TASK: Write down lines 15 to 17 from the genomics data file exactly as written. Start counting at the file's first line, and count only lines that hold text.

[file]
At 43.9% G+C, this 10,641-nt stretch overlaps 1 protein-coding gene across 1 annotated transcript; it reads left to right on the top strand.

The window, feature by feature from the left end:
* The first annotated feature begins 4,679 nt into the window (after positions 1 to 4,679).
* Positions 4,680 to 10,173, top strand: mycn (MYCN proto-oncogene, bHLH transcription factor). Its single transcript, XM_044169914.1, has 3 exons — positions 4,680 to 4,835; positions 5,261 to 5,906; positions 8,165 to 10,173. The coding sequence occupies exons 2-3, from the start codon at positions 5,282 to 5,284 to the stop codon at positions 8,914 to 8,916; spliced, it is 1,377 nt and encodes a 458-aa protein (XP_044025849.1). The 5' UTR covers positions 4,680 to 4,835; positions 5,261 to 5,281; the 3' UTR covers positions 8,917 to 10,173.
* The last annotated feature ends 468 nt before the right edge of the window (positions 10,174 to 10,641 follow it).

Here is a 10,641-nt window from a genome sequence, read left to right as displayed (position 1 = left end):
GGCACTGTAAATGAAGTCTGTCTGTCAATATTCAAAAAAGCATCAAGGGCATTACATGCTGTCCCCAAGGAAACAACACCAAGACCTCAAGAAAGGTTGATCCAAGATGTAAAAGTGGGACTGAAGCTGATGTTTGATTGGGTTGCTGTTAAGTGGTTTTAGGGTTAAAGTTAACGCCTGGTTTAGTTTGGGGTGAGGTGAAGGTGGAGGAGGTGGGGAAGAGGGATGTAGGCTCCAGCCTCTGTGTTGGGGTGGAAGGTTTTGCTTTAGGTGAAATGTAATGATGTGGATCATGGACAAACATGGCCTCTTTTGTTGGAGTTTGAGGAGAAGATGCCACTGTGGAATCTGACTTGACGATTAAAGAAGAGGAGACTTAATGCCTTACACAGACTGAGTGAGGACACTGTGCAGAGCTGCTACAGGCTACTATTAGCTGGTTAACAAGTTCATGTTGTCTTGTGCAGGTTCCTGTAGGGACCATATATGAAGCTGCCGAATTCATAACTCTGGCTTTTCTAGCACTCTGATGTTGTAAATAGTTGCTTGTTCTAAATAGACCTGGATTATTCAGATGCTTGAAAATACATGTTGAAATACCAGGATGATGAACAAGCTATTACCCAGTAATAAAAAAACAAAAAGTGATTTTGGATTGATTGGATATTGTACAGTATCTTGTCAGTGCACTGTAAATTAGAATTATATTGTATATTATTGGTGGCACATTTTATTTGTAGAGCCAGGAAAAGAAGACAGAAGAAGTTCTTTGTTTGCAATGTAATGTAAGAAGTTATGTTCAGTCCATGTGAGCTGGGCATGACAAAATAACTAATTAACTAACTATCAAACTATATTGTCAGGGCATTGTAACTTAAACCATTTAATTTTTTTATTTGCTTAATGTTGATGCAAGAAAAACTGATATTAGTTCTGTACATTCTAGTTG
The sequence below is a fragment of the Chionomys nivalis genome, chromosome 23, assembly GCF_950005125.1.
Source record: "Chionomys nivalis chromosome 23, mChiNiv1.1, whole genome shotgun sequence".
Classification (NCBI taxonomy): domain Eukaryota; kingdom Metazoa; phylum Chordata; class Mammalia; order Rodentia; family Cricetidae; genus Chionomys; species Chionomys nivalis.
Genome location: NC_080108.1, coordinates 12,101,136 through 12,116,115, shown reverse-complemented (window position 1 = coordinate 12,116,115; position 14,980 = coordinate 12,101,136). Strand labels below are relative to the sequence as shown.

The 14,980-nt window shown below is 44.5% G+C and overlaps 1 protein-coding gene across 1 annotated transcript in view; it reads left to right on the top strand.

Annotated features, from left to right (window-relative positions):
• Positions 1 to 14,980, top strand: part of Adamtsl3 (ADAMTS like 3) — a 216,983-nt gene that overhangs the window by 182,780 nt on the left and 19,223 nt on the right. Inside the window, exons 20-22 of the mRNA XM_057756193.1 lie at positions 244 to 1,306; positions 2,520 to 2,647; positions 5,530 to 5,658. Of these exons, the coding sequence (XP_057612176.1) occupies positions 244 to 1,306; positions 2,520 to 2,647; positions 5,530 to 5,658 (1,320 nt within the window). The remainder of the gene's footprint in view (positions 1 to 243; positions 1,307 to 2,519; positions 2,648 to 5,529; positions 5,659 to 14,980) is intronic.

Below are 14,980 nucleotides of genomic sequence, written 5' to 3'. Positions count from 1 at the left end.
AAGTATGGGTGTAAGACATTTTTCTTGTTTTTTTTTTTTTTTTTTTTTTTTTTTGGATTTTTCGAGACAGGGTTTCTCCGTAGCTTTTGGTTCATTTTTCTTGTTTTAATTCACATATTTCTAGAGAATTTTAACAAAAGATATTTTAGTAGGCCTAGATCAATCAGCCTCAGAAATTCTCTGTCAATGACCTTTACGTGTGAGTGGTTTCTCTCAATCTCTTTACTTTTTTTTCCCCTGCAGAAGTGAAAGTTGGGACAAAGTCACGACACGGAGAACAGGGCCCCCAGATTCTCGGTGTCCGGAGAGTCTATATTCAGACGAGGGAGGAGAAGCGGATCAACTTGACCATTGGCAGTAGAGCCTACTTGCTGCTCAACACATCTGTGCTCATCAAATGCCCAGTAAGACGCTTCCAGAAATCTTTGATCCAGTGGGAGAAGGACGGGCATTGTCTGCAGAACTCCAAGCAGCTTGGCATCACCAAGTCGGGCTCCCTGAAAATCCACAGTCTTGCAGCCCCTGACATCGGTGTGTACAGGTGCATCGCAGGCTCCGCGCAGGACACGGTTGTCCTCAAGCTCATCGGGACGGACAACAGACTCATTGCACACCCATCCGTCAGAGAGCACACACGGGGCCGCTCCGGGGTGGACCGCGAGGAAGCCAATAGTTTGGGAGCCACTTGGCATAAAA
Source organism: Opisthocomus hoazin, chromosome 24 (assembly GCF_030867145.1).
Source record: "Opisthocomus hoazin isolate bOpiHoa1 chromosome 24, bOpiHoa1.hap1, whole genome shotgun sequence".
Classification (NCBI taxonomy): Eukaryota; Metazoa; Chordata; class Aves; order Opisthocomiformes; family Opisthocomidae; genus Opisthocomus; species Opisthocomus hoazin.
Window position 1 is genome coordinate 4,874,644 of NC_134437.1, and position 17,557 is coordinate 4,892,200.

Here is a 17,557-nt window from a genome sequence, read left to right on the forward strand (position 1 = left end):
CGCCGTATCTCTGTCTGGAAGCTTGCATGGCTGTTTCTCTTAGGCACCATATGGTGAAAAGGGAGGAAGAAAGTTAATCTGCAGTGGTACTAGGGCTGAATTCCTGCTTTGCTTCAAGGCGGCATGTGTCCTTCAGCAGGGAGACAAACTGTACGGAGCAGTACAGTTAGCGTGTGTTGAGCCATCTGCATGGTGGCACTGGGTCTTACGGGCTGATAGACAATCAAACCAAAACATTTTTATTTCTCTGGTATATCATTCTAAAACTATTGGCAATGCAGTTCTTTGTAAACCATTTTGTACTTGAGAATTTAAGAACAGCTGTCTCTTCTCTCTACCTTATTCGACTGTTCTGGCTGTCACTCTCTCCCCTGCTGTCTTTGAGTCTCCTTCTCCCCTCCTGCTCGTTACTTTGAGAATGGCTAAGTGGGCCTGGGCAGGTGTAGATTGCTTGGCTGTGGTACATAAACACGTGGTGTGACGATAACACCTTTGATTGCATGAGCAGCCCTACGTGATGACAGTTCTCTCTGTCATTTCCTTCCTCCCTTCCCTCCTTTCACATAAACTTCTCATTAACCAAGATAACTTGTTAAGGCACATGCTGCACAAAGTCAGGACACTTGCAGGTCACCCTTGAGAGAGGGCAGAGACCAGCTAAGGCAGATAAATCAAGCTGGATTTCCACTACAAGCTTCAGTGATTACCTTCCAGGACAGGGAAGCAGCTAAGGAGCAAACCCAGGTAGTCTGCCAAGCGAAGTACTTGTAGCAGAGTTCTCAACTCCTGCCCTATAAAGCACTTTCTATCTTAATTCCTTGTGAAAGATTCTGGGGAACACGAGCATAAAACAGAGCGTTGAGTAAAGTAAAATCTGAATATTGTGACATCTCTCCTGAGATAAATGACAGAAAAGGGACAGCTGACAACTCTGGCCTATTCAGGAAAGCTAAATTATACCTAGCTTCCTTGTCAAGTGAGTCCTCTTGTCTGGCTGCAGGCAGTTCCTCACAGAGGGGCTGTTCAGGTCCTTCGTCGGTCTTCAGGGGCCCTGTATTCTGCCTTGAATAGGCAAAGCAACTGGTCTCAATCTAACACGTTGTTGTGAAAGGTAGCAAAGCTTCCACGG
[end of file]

Below are 14,980 nucleotides of genomic sequence, written 5' to 3'. Positions count from 1 at the left end.
AAGTATGGGTGTAAGACATTTTTCTTGTTTTTTTTTTTTTTTTTTTTTTTTTTTGGATTTTTCGAGACAGGGTTTCTCCGTAGCTTTTGGTTCATTTTTCTTGTTTTAATTCACATATTTCTAGAGAATTTTAACAAAAGATATTTTAGTAGGCCTAGATCAATCAGCCTCAGAAATTCTCTGTCAATGACCTTTACGTGTGAGTGGTTTCTCTCAATCTCTTTACTTTTTTTTCCCCTGCAGAAGTGAAAGTTGGGACAAAGTCACGACACGGAGAACAGGGCCCCCAGATTCTCGGTGTCCGGAGAGTCTATATTCAGACGAGGGAGGAGAAGCGGATCAACTTGACCATTGGCAGTAGAGCCTACTTGCTGCTCAACACATCTGTGCTCATCAAATGCCCAGTAAGACGCTTCCAGAAATCTTTGATCCAGTGGGAGAAGGACGGGCATTGTCTGCAGAACTCCAAGCAGCTTGGCATCACCAAGTCGGGCTCCCTGAAAATCCACAGTCTTGCAGCCCCTGACATCGGTGTGTACAGGTGCATCGCAGGCTCCGCGCAGGACACGGTTGTCCTCAAGCTCATCGGGACGGACAACAGACTCATTGCACACCCATCCGTCAGAGAGCACACACGGGGCCGCTCCGGGGTGGACCGCGAGGAAGCCAATAGTTTGGGAGCCACTTGGCATAAAA
Source organism: Opisthocomus hoazin, chromosome 24 (assembly GCF_030867145.1).